The focus of the micrograph presented here is the unique capacity of steroid-producing cells, particularly of the inner adrenal cortex to display unique modelling of joint interorganellar arrangements. In addition to the frequently seen interorganellar juxtaposition of SER with MIT, we are witnessing here the intriguing potential of MIT to form garland-like circular structures in symphony with aligning elongated SER. Like in the modern artwork of impressionism, borders between elongated and stretched-out MIT and intercalated tubes of SER are blurring. The coupling of SER and MIT is forming here a true functional unit providing the optimal terrain for the dynamic maintenance of ER-MIT contact sites. Therefore, this finding allows a unique ultrastructural visualization of crucial biochemical and endocrine processes in the cells.



    corticotrophin-releasing hormone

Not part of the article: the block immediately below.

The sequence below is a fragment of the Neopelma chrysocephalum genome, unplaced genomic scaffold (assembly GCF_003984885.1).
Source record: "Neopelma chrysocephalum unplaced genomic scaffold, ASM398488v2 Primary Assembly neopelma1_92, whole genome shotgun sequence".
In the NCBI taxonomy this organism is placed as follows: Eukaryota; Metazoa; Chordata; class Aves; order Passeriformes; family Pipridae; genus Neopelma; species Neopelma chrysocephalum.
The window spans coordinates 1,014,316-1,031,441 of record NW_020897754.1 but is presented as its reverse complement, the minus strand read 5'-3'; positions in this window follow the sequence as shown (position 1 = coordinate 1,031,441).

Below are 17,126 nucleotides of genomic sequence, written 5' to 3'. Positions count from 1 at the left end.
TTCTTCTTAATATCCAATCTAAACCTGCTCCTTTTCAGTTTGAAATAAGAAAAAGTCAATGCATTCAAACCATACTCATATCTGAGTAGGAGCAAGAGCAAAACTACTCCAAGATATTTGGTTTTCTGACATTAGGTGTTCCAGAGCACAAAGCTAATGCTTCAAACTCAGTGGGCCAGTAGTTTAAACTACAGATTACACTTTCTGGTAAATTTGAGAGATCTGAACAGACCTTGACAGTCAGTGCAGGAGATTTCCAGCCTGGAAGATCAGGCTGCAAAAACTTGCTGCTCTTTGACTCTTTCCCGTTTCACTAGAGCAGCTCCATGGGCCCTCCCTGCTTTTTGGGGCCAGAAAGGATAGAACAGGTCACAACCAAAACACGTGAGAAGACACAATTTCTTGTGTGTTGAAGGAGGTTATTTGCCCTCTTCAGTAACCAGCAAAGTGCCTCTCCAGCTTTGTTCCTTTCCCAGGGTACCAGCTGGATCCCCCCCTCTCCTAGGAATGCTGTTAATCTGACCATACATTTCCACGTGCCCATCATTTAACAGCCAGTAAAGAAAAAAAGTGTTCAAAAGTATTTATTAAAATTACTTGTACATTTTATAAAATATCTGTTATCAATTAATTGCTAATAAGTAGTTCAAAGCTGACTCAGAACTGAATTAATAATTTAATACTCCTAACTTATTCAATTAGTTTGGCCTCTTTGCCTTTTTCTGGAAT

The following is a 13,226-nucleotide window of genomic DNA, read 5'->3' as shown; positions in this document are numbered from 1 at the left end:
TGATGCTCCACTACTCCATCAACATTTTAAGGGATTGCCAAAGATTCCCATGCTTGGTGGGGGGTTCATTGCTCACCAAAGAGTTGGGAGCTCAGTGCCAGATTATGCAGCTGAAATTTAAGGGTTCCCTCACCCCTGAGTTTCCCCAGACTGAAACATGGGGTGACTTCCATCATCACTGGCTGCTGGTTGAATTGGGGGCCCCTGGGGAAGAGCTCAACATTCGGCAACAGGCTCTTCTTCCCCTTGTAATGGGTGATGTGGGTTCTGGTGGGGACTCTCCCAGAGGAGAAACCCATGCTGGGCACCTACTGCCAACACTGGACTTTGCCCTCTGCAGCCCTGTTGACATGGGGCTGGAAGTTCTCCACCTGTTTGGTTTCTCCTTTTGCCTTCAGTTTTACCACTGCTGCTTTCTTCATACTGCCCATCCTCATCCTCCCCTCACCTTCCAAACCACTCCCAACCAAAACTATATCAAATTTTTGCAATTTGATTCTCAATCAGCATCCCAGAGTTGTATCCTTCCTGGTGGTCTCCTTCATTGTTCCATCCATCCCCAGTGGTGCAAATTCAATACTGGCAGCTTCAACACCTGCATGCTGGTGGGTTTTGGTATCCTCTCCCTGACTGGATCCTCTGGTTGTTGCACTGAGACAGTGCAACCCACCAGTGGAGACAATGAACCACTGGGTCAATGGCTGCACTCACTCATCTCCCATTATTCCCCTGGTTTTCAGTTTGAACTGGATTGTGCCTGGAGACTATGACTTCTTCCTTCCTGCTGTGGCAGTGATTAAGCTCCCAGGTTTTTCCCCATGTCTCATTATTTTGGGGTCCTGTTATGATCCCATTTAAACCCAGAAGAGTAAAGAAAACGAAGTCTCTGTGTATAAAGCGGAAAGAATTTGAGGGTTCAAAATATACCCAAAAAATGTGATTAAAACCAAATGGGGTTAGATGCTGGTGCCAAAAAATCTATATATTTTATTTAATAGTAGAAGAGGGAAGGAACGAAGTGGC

endoplasmic reticulum


    mitochondrial-associated endoplasmic reticulum membranes




    smooth endoplasmic reticulum


    Author contributions

    SRB: Conceptualization, Investigation, Writing—original draft. LSC: Writing—original draft. WK: Writing—original draft, Writing—review & editing. All authors read and approved the submitted version.

    Conflicts of interest

    The authors declare that they have no conflicts of interest.

    Ethical approval

    Not applicable.

    Consent to participate

    Not applicable.

    Consent to publication

    Not applicable.

    Availability of data and materials

    Not applicable.


    This study has been funded by the Deutsche Forschungsgemeinschaft (DFG, German Research Foundation) Project [A01: 314061271-TRR 205] (to WK and SB). The funder had no role in study design, data collection and analysis, decision to publish, or preparation of the manuscript.


    © The Author(s) 2024.